The decade of the VJ has begun…

…and it caught me off guard.

Here’s the scoop. The traditional model of TV news is a building with employees who scatter like ants every day in search of news. They are given assignments by the assignment desk or take off running at the sound of a breaker. In the past these jobs were well-paid, stable employment. The public saw those who worked in the biz are part of the glamour industry.

Trouble is the word “glamour” has two meanings. Compelling charm/beauty or enchantment. Trickery.

That “glamour” is only surface deep. But enough of that. Back on track.

The new paradigm revealed itself beginning last week, picked up speed, and slapped me in the face. And it’s right in character for these times.

I’ve run across or been made aware of at least four new businesses that are seeking videojournalists to either contract with them to sell already produced stories or to pitch stories for production. All of these companies host the videos, seek out buyers, take their percentage, and then pass a payment on to the VJ. Sometimes substantial, sometimes not. (I’m guessing more of the latter than the former.)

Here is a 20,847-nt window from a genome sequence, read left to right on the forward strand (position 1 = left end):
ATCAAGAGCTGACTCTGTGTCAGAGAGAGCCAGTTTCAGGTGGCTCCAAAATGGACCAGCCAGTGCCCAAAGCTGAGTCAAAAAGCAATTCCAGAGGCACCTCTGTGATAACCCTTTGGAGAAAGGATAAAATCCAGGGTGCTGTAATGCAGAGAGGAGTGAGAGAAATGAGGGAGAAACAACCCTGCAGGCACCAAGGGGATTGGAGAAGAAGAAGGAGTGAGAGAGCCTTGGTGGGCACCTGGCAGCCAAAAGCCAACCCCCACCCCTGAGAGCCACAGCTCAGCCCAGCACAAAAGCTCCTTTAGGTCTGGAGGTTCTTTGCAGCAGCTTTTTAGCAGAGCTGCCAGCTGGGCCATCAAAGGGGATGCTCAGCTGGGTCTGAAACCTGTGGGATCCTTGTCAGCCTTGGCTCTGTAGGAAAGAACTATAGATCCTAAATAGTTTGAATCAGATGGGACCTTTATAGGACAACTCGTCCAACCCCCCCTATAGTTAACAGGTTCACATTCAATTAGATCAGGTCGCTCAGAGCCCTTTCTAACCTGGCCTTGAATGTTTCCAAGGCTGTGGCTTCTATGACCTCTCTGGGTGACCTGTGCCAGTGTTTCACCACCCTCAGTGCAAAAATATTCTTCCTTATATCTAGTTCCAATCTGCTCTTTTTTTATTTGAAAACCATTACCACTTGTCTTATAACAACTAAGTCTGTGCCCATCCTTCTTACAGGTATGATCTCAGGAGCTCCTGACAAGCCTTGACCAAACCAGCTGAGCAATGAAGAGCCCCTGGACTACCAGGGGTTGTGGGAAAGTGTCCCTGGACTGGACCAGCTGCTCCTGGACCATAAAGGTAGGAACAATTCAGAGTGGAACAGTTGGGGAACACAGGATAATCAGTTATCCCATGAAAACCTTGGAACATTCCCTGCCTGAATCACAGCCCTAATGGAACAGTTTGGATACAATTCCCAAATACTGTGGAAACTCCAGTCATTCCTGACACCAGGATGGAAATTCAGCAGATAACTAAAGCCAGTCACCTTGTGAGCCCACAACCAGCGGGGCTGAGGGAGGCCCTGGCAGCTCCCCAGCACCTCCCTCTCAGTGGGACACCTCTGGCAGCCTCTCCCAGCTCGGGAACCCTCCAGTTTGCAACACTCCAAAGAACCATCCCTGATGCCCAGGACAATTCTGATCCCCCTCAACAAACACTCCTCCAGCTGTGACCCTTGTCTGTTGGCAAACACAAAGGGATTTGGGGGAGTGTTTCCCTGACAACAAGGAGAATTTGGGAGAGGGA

Another thing all four have in common is a requirement to sign a contract with clauses mandating ethical behavior.

The types of stories being solicited range from international breaking news to entertainment to features.

I tell you…at this point in time at this time in my life this seems heaven sent.
Too old to get a job at the traditional station (old ugly and cantankerous) but too young to curl up, retire and die (inside and out). Working on my own on stories I want to produce.

Maybe I’ll curtail the curtness and try the sweet ole lady act.
Nah.

Don’t think so.